Toby: What do you think about the 2% mark where they’re saying, inflation should be at 2%? What do you think about this? Is that an arbitrary rule? Do you think that we could be okay at 4%, 6%, or something higher?
Neal: I think it’s very problematic, and I’ll explain why. The US government has $30 trillion of debt, but the Fed funds rate actually sets the standard, not just for the US, but for the world. The euro zone’s debt is higher than ours, so we have $30 trillion of debt there. The euro zone’s larger than the US, so they’ve got more than $30 trillion of debt. The Japanese have huge amounts of debts, so do the Chinese.
The world banking system is based on the Fed funds rate of their respective banks being around that 2.5%, which is where inflation tends to be. That is the Goldilocks zone because at that point of time, most governments can pay the interest on their debt. No one can pay debts back. There’s no way to pay most sovereign debt back. But I think that as long as people keep paying interest, then they can kick the can down the road.
Inflation is one of those things where you need just enough of it. Too much inflation is bad because think about it, the US government, $30 trillion. At some point, if the inflation is at 4%, and the Fed funds rate is at 4%, that’s $1.2 trillion of interest in a year. You’d have to cut Social Security to half, the Pentagon to half, and Medicare to half, to pay that.
I don’t think the world functions properly when the Fed funds rate is significantly above 2%. Eventually, they have to figure out how to bring it back down. Having said that, I think we can have a Fed funds rate at 2%–2.5%, and inflation closer to 3%. I don’t think that there is a possibility of inflation coming back to 2% for a very long time because of energy costs.
The world is running out of energy. We’re in an expensive one-time transition to electric vehicles and to basically everything being low carbon. That is an expensive transition. It’s very, very expensive, it costs tens of trillions of dollars, and makes the world economy less efficient as we go through that process. All of that is going to show up inflation.
Remember, if food is expensive, it’s energy. If transportation is expensive, it’s energy. Everything in our society is all based on oil. It’s all based on energy and the cost of that energy, including food.
I think you’re going to see inflation running hot in that 3%-plus range for developed economies and then running even hotter than that for China, India, and some of the developing world. I don’t think there’s any way to put the inflation genie completely back in the bottle. We’re going to have to live with it.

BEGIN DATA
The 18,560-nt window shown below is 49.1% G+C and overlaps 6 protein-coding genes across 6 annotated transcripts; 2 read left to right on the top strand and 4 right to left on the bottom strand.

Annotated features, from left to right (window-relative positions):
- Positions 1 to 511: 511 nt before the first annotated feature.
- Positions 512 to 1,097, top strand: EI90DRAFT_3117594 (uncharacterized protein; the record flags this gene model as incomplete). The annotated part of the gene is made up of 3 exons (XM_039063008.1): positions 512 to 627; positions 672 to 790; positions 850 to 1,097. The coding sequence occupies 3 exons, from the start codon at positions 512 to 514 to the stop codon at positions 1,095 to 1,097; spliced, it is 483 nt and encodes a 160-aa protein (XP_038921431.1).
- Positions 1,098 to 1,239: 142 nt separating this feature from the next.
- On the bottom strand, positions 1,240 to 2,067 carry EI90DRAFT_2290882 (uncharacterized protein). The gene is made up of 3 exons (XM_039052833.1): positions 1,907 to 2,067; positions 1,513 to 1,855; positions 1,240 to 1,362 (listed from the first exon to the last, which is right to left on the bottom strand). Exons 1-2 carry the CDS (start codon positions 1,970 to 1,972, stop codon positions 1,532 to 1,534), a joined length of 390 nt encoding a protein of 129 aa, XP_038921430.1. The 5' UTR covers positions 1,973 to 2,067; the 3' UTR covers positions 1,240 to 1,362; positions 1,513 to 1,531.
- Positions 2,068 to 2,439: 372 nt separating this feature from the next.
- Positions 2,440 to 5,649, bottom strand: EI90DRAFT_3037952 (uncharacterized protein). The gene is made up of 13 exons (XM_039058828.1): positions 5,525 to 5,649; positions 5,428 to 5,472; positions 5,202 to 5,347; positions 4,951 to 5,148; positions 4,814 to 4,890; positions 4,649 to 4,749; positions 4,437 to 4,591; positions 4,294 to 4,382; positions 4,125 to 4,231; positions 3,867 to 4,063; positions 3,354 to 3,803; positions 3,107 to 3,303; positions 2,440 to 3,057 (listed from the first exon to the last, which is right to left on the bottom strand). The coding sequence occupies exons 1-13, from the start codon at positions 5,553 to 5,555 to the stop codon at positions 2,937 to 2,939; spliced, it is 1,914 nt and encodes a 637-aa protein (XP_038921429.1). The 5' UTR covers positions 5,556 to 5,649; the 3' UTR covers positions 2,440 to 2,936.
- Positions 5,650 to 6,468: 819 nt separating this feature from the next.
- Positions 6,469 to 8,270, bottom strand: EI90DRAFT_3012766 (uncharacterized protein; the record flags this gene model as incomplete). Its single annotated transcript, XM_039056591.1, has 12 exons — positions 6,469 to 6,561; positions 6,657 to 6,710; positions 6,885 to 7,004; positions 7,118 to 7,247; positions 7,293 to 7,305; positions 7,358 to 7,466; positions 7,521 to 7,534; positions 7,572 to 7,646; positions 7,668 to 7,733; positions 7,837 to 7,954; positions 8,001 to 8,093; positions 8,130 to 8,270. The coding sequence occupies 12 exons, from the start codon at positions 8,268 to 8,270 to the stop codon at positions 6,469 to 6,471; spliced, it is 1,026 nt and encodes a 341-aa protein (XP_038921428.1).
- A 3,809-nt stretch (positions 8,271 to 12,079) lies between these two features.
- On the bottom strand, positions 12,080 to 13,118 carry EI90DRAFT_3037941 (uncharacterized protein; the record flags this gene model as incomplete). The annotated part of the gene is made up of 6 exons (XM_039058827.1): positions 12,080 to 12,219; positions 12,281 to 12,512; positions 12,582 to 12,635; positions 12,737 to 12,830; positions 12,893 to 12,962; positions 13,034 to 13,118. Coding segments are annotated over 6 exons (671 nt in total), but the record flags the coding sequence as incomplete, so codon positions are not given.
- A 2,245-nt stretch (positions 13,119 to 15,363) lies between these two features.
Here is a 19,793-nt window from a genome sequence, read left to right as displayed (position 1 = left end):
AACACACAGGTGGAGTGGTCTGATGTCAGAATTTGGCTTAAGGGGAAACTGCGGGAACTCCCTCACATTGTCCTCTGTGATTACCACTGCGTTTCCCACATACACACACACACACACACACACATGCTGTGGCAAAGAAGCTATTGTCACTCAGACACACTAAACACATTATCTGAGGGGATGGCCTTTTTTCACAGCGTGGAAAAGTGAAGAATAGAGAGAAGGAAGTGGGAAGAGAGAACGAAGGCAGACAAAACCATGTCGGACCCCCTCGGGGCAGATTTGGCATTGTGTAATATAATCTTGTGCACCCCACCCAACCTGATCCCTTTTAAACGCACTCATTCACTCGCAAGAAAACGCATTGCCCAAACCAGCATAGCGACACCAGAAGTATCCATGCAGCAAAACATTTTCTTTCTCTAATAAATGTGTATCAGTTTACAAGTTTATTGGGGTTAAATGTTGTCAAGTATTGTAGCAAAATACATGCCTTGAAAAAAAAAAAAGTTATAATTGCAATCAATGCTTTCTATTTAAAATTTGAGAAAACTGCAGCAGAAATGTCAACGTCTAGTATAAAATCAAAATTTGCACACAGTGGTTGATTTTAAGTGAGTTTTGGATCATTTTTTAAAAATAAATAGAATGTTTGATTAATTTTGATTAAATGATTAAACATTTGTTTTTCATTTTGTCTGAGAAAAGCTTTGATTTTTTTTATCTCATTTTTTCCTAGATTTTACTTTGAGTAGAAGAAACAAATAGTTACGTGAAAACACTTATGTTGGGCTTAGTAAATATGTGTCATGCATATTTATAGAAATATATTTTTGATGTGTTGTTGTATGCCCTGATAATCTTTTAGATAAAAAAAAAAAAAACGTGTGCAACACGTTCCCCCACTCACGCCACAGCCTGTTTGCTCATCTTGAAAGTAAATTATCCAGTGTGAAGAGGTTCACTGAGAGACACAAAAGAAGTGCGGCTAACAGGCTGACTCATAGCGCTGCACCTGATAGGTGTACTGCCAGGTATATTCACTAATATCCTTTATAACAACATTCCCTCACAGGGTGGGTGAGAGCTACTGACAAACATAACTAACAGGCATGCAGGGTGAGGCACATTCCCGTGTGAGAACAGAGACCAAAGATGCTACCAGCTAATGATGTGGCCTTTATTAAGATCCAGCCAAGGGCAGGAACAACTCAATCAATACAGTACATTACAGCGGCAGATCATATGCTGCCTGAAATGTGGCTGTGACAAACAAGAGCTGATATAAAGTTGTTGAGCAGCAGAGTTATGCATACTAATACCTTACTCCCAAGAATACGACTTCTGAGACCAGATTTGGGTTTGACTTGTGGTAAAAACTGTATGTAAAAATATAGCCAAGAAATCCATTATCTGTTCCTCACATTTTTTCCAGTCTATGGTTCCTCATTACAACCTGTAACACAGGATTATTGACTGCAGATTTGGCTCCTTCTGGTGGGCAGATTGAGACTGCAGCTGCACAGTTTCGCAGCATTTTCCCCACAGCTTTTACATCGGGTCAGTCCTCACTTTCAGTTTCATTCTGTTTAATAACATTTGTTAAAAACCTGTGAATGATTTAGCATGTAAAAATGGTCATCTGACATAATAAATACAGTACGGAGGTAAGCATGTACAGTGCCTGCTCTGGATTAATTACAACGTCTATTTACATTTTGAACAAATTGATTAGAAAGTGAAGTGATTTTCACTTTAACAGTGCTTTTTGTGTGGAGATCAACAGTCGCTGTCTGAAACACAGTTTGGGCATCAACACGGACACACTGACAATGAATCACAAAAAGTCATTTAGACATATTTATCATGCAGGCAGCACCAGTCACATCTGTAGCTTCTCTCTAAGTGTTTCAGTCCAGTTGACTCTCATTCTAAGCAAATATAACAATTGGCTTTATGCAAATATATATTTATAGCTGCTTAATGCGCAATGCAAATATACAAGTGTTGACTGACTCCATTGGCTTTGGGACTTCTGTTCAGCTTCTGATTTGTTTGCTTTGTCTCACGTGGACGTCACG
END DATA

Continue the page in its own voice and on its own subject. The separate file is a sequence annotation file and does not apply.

Toby: Yeah, I agree. Again, we could all play armchair cat quarterback on Monday morning or whatever they call that, Monday morning quarterback and say, oh, the Fed raised too fast and they overreacted. At the end of the day, it seems like a little patience might play out.
I think that what you’re telling folks is dead-on accurate. I never tell somebody not to be investing, so I know that in the multifamily, you’re probably dealing with bigger projects. I’d look and say, if something’s cash flowing and you get it for cash, I’m not a big debt guy. I’m so averse to debt. I hate debt.
I know that there’s a use for it, but I’ve never seen somebody get foreclosed on that didn’t have debt, so I tend to be on that side. I say, hey, you’ll still be buying. But for the most part, there’s been a lot of money on the sidelines. When the whistle goes off, or the green light gets played, boy, this thing’s going to take off again. What I’m saying is that you don’t want to miss that out.
Neal: I do have a tip for your viewers. I was speaking at a conference called the Best Ever Conference a couple of weeks ago. It was in Utah. One of the other speakers buys a lot of single family homes. Her name is Kathy Fettke. I think you know her well.
Toby: I know Kathy. She’s great.
Neal: Yeah. What Kathy was saying was very interesting. Because she does a lot of single family purchases, and I tend to buy large multifamilies, she has some data that I want to share with your users that I think is very beneficial. She said, this is an incredible time to be making cash buys. The market has gone down, so you’re paying less than you were 12 months ago. But the cash buyer market, she says it’s gone, where if there were 20 cash offers on a property, now there’s one.
The value of a cash purchase has dramatically increased, especially in the last three or four months. She says, you should be throwing all kinds of really stupid cash offers at people. If you throw enough of them, somebody will accept it, and now you’re getting the same price that people would have gotten four months, five months, six months down the line. You’re basically getting six months of additional cash flow, and you’re getting the price that you would have gotten at whatever the bottom might have been. This is a great time to be making cash offers.
Toby: Kathy is really, really smart, has been doing this a long time, and knows her stuff. I happen to agree with her. I’m going to say she’s really smart. I’m a dumb lawyer who does lots of tax stuff, but I’m an avid investor. I’m still looking at it going, when I buy cash, all I care about is cash flow.